10 – “Revolution 1” – I can’t tell you how much hearing this for the first time freaked me out, this slower version, after being familiar with the fast version (I had the 45 as a kid)—it was like my first experience “on drugs.” 9 – “Back in the USSR” – I love the opening with the airplane noise, and the first three songs on this album are why I loved it so much over the years. Still, it’s joke song—but it is funny. 8 – “Happiness is a Warm Gun” – kind of post-teen humor, but we forget, the Beatles were pretty much just post-teens by the time they broke up. Also, I love all the different parts; it’s like a mini “A Day in the Life”—though sadly could be called “A day in the guns=sex American news.” 7 – “Revolution 9” – I can’t understate the importance of a song like this (on a pop music album) to a kid in 1970 who has just scored his first tape recorder. 6 – “Savoy Truffle” – not quite as good a Alice Cooper’s dentistry song, but this one makes me more hungry.

5 – “Sexy Sadie” – I love how weird this song is when you listen closely, with that haunting piano, and it’s so bitter. 4 – “Dear Prudence” – I always thought this was the worst name to name a girl (you may as well just invite her to have un-safe sex at an early age)—and this beautiful song was created just to make the world better for all the Prudences out there! 3 – “I’m So Tired” – this is the perfect love song (which at the same time is using love purely metaphorically, and is about the fatigue of being human) and all in two minutes! 2 – “Me and My Monkey” – the song that gave the kids courage to leave the safe Beatlesphere and move on (often to darker pastures). Also, a sampling smorgasbord. 1 – “Glass Onion” – I hear the groans, but I can’t argue with never getting tired of this song—it’s pure pleasure—just the sound, those strings, all of it. Some Beatles fans hate it because it makes fun of them, but if you can’t laugh at yourself, you’re destined to be a very angry, old, white man.

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3 Responses to “The Beatles “The Beatles (White Album)””


  1. March 18, 2018 at 9:24 pm

    So, National Lampoon released a White Album featuring cartoon Ku Klux Klan Kartoons on the cover.

    Ray, ranking the songs, really? Book of Rock Lists was a blast in 1981, but approaching 40 years later this kind of stunt is doubleclick.tv type content provision.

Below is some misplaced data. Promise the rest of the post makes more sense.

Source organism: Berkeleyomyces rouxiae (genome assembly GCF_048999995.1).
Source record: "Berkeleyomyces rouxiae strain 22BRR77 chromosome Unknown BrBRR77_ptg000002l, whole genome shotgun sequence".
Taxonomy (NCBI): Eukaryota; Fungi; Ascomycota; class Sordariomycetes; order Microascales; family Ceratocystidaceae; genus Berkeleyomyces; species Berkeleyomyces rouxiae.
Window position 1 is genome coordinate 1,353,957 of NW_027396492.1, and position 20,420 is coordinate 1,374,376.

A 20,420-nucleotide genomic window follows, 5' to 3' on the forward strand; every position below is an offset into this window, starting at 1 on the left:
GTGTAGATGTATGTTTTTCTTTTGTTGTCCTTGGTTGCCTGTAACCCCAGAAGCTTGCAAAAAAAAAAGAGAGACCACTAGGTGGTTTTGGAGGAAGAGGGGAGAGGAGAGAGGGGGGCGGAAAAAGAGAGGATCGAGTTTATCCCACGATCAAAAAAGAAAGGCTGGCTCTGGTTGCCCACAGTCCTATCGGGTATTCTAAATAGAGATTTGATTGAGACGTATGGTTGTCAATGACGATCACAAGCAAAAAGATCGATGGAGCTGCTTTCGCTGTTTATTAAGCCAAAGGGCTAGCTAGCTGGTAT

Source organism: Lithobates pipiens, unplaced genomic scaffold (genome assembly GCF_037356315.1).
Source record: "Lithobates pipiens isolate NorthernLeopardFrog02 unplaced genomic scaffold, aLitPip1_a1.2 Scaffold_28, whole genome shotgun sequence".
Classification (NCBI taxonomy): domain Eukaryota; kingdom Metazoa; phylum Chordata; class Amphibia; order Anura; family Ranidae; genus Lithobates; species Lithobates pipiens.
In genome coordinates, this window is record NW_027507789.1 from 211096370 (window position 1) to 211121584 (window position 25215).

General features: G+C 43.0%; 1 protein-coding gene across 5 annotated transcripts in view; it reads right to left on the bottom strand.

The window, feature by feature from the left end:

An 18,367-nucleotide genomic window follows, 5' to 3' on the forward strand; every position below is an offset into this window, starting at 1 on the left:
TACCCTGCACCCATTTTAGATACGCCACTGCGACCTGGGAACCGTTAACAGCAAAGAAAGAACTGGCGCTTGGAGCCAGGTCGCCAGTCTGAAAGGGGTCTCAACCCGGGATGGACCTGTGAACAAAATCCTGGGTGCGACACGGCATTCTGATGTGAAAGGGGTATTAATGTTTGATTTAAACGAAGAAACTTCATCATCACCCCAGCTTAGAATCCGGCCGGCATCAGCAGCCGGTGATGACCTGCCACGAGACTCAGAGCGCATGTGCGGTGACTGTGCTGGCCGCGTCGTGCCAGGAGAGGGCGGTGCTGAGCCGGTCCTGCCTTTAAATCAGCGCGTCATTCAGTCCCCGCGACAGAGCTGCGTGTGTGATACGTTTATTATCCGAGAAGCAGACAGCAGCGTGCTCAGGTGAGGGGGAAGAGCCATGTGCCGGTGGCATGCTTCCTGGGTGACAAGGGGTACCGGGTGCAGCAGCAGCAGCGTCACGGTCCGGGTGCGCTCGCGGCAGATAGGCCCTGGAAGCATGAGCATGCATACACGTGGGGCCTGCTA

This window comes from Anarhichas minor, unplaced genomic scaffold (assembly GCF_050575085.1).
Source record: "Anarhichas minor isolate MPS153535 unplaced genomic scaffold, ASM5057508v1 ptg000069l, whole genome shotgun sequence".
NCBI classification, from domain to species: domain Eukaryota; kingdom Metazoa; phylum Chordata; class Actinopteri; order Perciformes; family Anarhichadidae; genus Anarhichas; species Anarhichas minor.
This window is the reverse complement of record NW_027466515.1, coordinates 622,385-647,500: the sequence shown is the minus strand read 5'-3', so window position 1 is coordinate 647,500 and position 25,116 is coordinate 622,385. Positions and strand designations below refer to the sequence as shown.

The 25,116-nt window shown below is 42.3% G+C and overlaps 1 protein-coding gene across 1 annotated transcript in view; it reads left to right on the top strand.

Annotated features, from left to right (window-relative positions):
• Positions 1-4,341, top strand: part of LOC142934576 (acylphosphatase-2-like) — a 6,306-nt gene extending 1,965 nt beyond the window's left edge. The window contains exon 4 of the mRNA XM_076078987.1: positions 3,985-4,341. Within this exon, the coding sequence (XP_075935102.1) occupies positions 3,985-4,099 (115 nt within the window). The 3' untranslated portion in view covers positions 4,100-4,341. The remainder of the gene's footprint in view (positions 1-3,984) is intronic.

I Will is the sequel to I’ll follow the sun. Julia is a fine message to John’s dead mom about Yoko. I’m So Tired is the beyond amazing sequel to I’m Only Sleeping. Martha My Dear was thrilling fun. Cry Baby Cry is best of all, esp. Leading into terror of Rev 9.

    “Yesterday”…and Today 1966 USA is the best Beatles album. Capitol releasing the Butcher Cover version on vinyl would sell millions of copies.

    To .cum is such a joy. Probably! Also Ray, I’ve sent a vinyl copy of the Byrds’ YOUNGER THAN YESTERDAY (1967.)
    Review it on THE MODS PROBLEM http://themossproblem.blogspot.com link to DJ FARRAGINOUS, quick (maybe) $500 from Tony F. promotion for your new “listicle” lifestyle. Win-Win!

  2. March 19, 2018 at 10:22 am

    I was pretty sure I was the first one to ever think of ranking the songs on the White Album. I suppose, not, after all, but still it got me a lot of media attention, and I was scheduled to be on Charlie Rose, but he cancelled for some reason. I will be glad to review that Bryds album, even though Tony F. still owes me money!

  3. 3 J Curtis
    May 8, 2018 at 4:08 pm

    I started writing my own commentary on your commentary on these songs right after reading it when you first posted this, but kind of forgot about it until writing my comment to your Younger Than Yesterday review earlier today, so I finished my White Album comments and — here they all are. Sorry.

    30. Helter Skelter — one of my favorites on the album, actually. This is the song wherein The Beatles invent heavy metal. I was just thinking earlier this morning, comparing the Rolling Stones to the Beatles, how so incredibly limited the Stones were in their music: apart from their one official “psychedelic” album, they were always pretty much only a country blues garage rock band, later shifting to more countryish or plain rock’n’rollish music, whereas the Fabs experimented with all styles of music all throughout their career.